“Tapping underused energy resources and stabilizing energy costs, while also confronting climate change, are exactly what our South Florida communities need. I’m proud that the Seminole Tribe will be on the leading-edge of this vital solar mission in the Sunshine State,”

The Seminole Tribe of Florida will install approximately 475 kW of solar PV and approximately 1,810 kWh of battery storage on its rural Reservation of Brighton to power four essential facilities, including the Brighton Health Clinic, Brighton Administration Building, Brighton Public Safety Building, and the Brighton Veterans Building. In addition to providing resilience, these solar micro-grids are estimated to save the Tribe over $3.7 million over the life of the systems.

U.S. Representative Debbie Wasserman Schultz.

Hello Georgette & Kyle, really nice website.  One of the best resource portals of Government or Native-related sites.  I am glad you prioritized your home page as you did with no need to do the “click” hunt to find notices and training.  It is hard to find well-done websites, very nicely done.

Lyle Dorr, MA LPC
Grant Writer | Little River Band of Ottawa Indians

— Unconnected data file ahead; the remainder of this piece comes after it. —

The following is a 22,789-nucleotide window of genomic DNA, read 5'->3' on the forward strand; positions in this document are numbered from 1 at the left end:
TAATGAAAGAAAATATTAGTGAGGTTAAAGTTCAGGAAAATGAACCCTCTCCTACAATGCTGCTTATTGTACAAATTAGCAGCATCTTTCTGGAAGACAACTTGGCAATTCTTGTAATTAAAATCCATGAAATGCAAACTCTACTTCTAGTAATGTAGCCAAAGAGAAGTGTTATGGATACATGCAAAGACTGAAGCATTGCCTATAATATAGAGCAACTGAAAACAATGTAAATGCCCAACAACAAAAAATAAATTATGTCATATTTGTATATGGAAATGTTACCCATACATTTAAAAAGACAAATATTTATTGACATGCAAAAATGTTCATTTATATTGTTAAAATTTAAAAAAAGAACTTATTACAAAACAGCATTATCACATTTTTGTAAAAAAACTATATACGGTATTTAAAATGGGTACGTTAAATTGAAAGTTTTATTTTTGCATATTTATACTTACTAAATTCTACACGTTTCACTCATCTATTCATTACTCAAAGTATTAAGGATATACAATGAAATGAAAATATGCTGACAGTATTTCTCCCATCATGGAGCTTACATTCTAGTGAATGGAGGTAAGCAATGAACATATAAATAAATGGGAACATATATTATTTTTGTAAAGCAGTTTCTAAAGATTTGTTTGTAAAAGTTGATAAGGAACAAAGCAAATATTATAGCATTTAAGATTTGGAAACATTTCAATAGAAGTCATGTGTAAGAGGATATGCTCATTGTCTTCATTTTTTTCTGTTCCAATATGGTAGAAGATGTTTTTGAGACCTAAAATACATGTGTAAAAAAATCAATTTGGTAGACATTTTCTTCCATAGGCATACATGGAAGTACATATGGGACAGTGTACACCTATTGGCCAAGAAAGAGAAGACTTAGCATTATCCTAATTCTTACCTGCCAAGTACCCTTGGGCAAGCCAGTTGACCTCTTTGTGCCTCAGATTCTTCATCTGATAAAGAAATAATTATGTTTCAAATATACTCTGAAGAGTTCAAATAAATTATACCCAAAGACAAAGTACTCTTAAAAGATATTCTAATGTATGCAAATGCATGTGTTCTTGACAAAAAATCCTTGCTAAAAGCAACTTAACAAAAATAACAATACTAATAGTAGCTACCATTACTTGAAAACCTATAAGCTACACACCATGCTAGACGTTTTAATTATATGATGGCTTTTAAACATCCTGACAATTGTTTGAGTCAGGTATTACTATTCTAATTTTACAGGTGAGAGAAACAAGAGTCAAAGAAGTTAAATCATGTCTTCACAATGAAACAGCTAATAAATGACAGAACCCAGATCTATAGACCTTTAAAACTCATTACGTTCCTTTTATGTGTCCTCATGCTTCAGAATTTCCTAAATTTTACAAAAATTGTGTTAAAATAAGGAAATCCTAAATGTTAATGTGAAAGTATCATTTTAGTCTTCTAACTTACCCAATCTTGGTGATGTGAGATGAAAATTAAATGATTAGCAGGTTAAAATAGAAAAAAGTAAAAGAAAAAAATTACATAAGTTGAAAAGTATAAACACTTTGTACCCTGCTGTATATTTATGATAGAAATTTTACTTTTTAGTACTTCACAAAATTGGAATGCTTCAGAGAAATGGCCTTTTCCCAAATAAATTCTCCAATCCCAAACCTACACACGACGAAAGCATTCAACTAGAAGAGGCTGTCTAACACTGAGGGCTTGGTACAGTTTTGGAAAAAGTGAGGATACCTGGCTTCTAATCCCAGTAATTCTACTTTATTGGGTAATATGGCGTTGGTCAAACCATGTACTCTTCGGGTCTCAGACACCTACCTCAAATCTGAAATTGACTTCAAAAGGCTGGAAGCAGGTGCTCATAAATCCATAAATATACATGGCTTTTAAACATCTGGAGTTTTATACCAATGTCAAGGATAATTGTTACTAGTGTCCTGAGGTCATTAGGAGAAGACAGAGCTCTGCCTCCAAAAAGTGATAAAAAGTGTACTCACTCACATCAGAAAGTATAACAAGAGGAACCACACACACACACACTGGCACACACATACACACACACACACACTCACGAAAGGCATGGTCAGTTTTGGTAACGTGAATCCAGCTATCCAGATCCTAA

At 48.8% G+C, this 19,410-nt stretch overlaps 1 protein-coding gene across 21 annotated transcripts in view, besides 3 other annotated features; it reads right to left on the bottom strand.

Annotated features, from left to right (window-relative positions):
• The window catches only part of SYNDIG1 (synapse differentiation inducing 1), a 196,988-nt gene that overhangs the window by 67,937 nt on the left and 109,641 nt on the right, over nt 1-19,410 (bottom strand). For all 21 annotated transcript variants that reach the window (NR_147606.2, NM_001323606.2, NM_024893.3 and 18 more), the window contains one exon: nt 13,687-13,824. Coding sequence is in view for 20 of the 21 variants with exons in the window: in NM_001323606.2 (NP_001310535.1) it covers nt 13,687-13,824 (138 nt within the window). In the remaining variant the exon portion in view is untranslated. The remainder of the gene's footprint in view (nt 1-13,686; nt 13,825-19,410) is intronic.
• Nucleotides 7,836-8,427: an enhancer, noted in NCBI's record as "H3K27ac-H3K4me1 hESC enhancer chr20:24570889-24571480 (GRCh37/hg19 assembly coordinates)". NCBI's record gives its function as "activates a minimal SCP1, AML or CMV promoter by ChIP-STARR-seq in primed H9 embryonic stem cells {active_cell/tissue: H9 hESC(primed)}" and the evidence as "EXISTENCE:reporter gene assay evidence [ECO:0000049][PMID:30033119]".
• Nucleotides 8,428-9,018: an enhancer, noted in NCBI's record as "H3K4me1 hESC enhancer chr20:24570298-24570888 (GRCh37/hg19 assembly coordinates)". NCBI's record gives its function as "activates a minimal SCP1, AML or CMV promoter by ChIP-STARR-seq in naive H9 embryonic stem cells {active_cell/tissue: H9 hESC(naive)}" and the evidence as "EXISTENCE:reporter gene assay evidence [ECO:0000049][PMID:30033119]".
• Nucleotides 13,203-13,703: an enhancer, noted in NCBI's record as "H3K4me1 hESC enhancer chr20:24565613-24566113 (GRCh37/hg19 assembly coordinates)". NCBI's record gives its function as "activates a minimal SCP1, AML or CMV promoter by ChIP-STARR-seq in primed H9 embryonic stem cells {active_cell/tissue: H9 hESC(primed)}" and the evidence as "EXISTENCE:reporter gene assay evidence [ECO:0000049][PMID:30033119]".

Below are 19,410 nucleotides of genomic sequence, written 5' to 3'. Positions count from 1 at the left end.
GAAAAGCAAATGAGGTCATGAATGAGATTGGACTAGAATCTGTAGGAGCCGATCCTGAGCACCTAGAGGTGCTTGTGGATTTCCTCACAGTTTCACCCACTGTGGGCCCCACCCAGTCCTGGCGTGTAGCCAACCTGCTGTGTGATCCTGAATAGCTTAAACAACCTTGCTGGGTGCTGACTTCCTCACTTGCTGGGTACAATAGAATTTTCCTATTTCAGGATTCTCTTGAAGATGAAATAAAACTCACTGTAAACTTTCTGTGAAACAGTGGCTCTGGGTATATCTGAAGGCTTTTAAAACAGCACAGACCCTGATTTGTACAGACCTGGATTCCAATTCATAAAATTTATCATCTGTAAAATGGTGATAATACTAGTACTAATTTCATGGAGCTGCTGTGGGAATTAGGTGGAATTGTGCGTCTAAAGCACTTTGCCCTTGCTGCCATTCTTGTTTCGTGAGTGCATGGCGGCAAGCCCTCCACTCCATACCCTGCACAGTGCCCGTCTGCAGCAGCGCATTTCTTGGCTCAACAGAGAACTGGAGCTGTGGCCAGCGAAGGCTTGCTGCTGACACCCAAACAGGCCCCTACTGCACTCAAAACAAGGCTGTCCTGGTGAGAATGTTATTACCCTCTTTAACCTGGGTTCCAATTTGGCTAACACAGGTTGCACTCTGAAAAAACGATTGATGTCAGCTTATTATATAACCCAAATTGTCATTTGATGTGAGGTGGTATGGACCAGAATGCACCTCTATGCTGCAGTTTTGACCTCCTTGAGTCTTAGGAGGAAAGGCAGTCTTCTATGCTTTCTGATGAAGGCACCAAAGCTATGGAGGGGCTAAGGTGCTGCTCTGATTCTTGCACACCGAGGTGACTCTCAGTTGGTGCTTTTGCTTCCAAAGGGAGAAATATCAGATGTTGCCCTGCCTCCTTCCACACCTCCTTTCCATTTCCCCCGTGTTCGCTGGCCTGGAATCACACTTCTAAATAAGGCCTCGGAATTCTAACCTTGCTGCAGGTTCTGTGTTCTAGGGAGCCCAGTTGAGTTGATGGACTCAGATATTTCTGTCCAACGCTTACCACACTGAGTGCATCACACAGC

Yesterday I attended the Native Sacred Healing Symposium at the Seminole Tribe Native Learning Center in Hollywood, Florida.

I was there to see my client from Nebraska, Deborah Gilg, former US Attorney & keynote speaker, deliver a very impactful and passionate presentation about the history, progress, and current status of the bills and efforts submitted to our policy makers in Washington to right the massive wrongs that continue to exist against Native American Women.

It was a truly eye-opening experience for me. The survivor stories were heart-wrenching, the speakers each had a specific focus. Deb gave an informative presentation full of data and a summary of her personal efforts to spark positive action in our Senate, which is currently stalled on several issues.

This is a subject worthy of your attention. It’s unimaginable to me that these views and conditions still exist today in our country – serving only to dampen any hope these women strive to have toward empowering themselves. I had no idea how prevalent or widespread this problem is – even today. I’m glad to be enlightened.

Deb is a powerfully impressive speaker who was well-received by the attendees. I am fortunate to have had this opportunity to see her in person and learn so much.

Debbie Wemyss